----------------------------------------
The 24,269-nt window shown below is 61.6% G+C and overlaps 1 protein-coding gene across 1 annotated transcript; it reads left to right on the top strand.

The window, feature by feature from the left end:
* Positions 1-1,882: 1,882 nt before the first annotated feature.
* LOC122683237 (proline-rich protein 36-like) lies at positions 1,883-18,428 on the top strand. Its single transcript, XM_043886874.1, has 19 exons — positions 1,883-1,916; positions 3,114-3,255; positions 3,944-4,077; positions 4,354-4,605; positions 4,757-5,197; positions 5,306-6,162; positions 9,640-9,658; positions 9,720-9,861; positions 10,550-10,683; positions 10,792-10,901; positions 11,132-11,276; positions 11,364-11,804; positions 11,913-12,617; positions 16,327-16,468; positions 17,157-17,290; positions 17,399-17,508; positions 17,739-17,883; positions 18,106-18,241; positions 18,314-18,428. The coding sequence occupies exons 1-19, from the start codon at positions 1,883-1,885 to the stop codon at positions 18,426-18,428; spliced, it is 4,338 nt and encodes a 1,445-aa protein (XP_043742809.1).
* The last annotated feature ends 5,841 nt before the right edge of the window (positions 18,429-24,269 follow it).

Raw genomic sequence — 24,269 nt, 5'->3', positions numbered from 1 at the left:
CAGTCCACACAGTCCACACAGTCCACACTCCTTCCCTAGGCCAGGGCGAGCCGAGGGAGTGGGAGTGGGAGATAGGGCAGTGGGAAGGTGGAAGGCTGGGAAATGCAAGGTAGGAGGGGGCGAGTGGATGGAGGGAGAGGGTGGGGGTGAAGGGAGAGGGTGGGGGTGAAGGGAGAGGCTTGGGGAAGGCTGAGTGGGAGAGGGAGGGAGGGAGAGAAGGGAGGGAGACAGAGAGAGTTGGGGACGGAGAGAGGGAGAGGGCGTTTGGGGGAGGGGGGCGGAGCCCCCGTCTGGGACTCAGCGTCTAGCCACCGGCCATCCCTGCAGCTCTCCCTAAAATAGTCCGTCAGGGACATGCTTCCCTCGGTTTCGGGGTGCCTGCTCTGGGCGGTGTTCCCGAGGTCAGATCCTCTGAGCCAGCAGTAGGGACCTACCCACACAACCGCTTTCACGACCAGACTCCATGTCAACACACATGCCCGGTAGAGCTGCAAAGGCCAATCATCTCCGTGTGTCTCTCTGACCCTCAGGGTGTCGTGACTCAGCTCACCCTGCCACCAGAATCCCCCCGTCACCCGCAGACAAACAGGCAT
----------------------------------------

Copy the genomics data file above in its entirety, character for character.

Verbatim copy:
The 24,269-nt window shown below is 61.6% G+C and overlaps 1 protein-coding gene across 1 annotated transcript; it reads left to right on the top strand.

The window, feature by feature from the left end:
* Positions 1-1,882: 1,882 nt before the first annotated feature.
* LOC122683237 (proline-rich protein 36-like) lies at positions 1,883-18,428 on the top strand. Its single transcript, XM_043886874.1, has 19 exons — positions 1,883-1,916; positions 3,114-3,255; positions 3,944-4,077; positions 4,354-4,605; positions 4,757-5,197; positions 5,306-6,162; positions 9,640-9,658; positions 9,720-9,861; positions 10,550-10,683; positions 10,792-10,901; positions 11,132-11,276; positions 11,364-11,804; positions 11,913-12,617; positions 16,327-16,468; positions 17,157-17,290; positions 17,399-17,508; positions 17,739-17,883; positions 18,106-18,241; positions 18,314-18,428. The coding sequence occupies exons 1-19, from the start codon at positions 1,883-1,885 to the stop codon at positions 18,426-18,428; spliced, it is 4,338 nt and encodes a 1,445-aa protein (XP_043742809.1).
* The last annotated feature ends 5,841 nt before the right edge of the window (positions 18,429-24,269 follow it).

Raw genomic sequence — 24,269 nt, 5'->3', positions numbered from 1 at the left:
CAGTCCACACAGTCCACACAGTCCACACTCCTTCCCTAGGCCAGGGCGAGCCGAGGGAGTGGGAGTGGGAGATAGGGCAGTGGGAAGGTGGAAGGCTGGGAAATGCAAGGTAGGAGGGGGCGAGTGGATGGAGGGAGAGGGTGGGGGTGAAGGGAGAGGGTGGGGGTGAAGGGAGAGGCTTGGGGAAGGCTGAGTGGGAGAGGGAGGGAGGGAGAGAAGGGAGGGAGACAGAGAGAGTTGGGGACGGAGAGAGGGAGAGGGCGTTTGGGGGAGGGGGGCGGAGCCCCCGTCTGGGACTCAGCGTCTAGCCACCGGCCATCCCTGCAGCTCTCCCTAAAATAGTCCGTCAGGGACATGCTTCCCTCGGTTTCGGGGTGCCTGCTCTGGGCGGTGTTCCCGAGGTCAGATCCTCTGAGCCAGCAGTAGGGACCTACCCACACAACCGCTTTCACGACCAGACTCCATGTCAACACACATGCCCGGTAGAGCTGCAAAGGCCAATCATCTCCGTGTGTCTCTCTGACCCTCAGGGTGTCGTGACTCAGCTCACCCTGCCACCAGAATCCCCCCGTCACCCGCAGACAAACAGGCAT